HIGHLY RECOMMENDED!!!!!!!!!!!!!!!!!!!!!!!!!!!!
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66 of 68 people found the following review helpful
This was one of my favorite recordings as a child--it was made in the Sixties, and is digitally remastered here on CD. I must have listened to that old vinyl recording until the grooves were transparent. It is so wonderful to have it on CD so I can enjoy it once more.
I am not actually a huge fan of Liszt--but my Mom was and is. Her favorite piece that she played on our piano was Hungarian Rhapsody #6, and our whole family loved to listen to this recording for its insane tempi, the rhythmic variations and pure fire in the expression. Would that we could ever play a tenth as well as Cziffra.
Cziffra, who was a Hungarian Gypsy (Rom, more properly) had a career that read like an adventure novel. He was imprisoned during the war, made to carry bricks and mortar hods with those precious hands. He ended up in Paris, playing in jazz clubs (now that would have been something to hear!) His life was never easy, though he did enjoy, finally, monstrous popularity both in France and internationally.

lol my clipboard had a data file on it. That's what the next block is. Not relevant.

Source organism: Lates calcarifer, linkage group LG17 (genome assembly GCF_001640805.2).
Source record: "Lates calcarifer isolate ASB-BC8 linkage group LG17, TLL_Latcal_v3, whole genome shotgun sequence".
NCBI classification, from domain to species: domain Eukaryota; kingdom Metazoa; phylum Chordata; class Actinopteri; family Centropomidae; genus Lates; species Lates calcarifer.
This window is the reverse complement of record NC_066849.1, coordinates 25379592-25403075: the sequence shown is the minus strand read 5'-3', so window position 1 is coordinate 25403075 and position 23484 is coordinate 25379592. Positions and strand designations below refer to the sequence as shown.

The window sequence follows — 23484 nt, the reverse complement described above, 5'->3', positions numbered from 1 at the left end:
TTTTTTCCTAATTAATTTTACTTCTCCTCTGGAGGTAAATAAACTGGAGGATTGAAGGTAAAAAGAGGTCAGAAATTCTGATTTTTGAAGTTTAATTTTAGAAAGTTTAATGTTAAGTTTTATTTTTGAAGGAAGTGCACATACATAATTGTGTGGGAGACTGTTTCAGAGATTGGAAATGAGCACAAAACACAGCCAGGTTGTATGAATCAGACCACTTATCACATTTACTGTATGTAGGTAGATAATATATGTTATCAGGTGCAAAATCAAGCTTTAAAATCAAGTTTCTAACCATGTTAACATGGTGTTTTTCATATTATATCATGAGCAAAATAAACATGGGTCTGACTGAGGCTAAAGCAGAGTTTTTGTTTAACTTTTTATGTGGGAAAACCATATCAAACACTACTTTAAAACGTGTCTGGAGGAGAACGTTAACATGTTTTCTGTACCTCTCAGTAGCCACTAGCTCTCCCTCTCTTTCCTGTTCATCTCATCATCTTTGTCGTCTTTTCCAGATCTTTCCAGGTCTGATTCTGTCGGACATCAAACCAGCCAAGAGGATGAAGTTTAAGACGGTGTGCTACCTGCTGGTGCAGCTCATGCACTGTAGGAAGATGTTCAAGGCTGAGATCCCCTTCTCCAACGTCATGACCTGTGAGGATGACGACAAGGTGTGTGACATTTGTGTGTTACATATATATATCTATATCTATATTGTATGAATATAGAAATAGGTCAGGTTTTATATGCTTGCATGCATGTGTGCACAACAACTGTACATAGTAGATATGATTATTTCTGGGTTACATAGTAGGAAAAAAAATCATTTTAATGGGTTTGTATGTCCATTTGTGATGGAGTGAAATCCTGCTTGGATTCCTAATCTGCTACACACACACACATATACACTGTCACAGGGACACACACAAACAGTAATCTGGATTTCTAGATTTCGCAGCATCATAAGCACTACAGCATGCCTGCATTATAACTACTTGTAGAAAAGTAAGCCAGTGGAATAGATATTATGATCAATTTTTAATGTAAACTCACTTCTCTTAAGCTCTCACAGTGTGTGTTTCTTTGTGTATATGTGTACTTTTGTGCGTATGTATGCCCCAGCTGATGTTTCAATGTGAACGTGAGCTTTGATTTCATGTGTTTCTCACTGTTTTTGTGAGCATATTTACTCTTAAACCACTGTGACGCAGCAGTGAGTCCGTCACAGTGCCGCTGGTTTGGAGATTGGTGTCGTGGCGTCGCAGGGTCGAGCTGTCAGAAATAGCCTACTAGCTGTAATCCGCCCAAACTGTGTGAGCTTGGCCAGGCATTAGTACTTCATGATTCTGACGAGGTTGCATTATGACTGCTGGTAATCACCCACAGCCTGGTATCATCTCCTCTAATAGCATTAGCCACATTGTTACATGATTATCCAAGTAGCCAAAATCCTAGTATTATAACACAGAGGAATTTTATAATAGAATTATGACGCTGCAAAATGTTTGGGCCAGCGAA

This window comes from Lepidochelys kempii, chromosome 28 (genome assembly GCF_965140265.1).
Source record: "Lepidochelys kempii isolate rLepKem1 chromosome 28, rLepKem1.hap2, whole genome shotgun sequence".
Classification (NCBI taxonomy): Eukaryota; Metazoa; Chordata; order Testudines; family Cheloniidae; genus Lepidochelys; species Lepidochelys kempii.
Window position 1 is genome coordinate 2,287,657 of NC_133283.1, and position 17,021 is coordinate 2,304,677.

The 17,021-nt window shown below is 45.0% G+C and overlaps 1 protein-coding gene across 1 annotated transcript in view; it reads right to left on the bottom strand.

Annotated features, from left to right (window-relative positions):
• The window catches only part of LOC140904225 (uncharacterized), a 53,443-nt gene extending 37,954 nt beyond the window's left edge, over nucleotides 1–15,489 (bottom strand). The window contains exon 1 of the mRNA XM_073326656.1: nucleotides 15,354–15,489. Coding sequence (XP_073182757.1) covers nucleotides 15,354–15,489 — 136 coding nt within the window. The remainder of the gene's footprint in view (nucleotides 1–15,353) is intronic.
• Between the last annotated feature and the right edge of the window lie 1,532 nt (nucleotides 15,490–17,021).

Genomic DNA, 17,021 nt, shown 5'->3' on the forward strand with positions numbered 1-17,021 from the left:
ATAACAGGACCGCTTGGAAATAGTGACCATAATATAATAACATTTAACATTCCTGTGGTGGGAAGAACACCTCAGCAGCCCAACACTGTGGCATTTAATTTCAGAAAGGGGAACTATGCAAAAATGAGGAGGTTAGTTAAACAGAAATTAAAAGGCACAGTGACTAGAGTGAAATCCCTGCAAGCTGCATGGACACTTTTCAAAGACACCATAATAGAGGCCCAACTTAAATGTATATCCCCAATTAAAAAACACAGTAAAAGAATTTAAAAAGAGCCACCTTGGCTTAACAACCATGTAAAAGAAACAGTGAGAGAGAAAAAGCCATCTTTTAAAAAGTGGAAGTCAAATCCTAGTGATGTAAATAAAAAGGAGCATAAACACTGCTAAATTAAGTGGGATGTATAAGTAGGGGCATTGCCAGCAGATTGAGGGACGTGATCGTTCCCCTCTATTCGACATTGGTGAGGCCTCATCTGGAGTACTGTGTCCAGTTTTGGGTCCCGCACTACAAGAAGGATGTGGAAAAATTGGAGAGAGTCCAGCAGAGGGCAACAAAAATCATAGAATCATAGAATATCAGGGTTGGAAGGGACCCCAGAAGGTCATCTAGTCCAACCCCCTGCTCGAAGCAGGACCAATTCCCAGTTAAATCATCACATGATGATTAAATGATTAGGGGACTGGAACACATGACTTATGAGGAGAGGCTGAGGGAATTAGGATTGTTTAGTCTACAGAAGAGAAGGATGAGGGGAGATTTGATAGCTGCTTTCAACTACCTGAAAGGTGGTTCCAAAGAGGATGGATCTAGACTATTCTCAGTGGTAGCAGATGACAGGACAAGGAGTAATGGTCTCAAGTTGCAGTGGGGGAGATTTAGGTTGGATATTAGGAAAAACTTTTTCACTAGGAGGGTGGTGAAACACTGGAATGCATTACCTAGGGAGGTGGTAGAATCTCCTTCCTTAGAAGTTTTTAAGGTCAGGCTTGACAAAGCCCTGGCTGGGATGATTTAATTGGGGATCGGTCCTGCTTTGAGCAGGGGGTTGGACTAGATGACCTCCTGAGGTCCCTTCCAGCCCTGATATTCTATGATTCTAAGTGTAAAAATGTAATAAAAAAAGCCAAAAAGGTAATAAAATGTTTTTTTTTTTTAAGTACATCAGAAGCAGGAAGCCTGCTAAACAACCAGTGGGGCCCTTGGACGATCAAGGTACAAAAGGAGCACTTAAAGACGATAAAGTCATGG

This recording is perhaps the most characteristic of his playing, as the Rhapsodies are a fine canvas for exuberant expression and frank liberties not only with tempo and rhythm but even with the score itself. This is a recording that makes my heart palpitate every time I play it. It is over the top--but then, so was Liszt himself. Absolutely breathtaking.
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42 of 43 people found the following review helpful
on December 25, 2001